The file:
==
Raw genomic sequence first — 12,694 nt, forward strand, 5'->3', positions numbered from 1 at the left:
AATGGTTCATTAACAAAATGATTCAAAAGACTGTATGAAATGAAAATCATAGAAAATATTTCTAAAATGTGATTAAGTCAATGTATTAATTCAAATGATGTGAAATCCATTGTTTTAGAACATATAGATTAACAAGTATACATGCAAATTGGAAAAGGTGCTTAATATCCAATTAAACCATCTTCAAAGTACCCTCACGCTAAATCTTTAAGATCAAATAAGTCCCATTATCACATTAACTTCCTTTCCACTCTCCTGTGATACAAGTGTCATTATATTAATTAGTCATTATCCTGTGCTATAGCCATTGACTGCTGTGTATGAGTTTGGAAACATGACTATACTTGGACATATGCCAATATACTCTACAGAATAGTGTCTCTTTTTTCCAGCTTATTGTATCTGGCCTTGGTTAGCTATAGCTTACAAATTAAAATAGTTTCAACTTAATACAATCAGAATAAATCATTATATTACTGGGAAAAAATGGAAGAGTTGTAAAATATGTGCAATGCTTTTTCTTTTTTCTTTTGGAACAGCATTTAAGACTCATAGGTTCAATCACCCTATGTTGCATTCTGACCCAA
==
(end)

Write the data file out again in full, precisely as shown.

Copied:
Raw genomic sequence first — 12,694 nt, forward strand, 5'->3', positions numbered from 1 at the left:
AATGGTTCATTAACAAAATGATTCAAAAGACTGTATGAAATGAAAATCATAGAAAATATTTCTAAAATGTGATTAAGTCAATGTATTAATTCAAATGATGTGAAATCCATTGTTTTAGAACATATAGATTAACAAGTATACATGCAAATTGGAAAAGGTGCTTAATATCCAATTAAACCATCTTCAAAGTACCCTCACGCTAAATCTTTAAGATCAAATAAGTCCCATTATCACATTAACTTCCTTTCCACTCTCCTGTGATACAAGTGTCATTATATTAATTAGTCATTATCCTGTGCTATAGCCATTGACTGCTGTGTATGAGTTTGGAAACATGACTATACTTGGACATATGCCAATATACTCTACAGAATAGTGTCTCTTTTTTCCAGCTTATTGTATCTGGCCTTGGTTAGCTATAGCTTACAAATTAAAATAGTTTCAACTTAATACAATCAGAATAAATCATTATATTACTGGGAAAAAATGGAAGAGTTGTAAAATATGTGCAATGCTTTTTCTTTTTTCTTTTGGAACAGCATTTAAGACTCATAGGTTCAATCACCCTATGTTGCATTCTGACCCAA